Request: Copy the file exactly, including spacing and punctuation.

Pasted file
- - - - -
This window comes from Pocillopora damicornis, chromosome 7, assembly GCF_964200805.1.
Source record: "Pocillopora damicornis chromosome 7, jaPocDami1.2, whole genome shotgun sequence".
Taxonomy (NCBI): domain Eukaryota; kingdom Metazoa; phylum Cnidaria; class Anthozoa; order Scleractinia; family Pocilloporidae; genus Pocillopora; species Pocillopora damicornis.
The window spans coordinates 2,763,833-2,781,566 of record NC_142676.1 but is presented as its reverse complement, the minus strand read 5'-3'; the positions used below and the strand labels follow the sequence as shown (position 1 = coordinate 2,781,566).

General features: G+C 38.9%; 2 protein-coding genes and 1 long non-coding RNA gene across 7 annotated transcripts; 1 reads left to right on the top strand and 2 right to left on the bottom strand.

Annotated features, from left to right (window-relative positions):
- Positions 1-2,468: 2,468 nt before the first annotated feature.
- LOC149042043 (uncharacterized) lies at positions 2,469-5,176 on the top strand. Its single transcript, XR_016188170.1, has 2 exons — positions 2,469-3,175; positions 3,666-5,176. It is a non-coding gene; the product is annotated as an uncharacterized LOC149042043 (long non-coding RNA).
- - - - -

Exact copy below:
This window comes from Pocillopora damicornis, chromosome 7, assembly GCF_964200805.1.
Source record: "Pocillopora damicornis chromosome 7, jaPocDami1.2, whole genome shotgun sequence".
Taxonomy (NCBI): domain Eukaryota; kingdom Metazoa; phylum Cnidaria; class Anthozoa; order Scleractinia; family Pocilloporidae; genus Pocillopora; species Pocillopora damicornis.
The window spans coordinates 2,763,833-2,781,566 of record NC_142676.1 but is presented as its reverse complement, the minus strand read 5'-3'; the positions used below and the strand labels follow the sequence as shown (position 1 = coordinate 2,781,566).

General features: G+C 38.9%; 2 protein-coding genes and 1 long non-coding RNA gene across 7 annotated transcripts; 1 reads left to right on the top strand and 2 right to left on the bottom strand.

Annotated features, from left to right (window-relative positions):
- Positions 1-2,468: 2,468 nt before the first annotated feature.
- LOC149042043 (uncharacterized) lies at positions 2,469-5,176 on the top strand. Its single transcript, XR_016188170.1, has 2 exons — positions 2,469-3,175; positions 3,666-5,176. It is a non-coding gene; the product is annotated as an uncharacterized LOC149042043 (long non-coding RNA).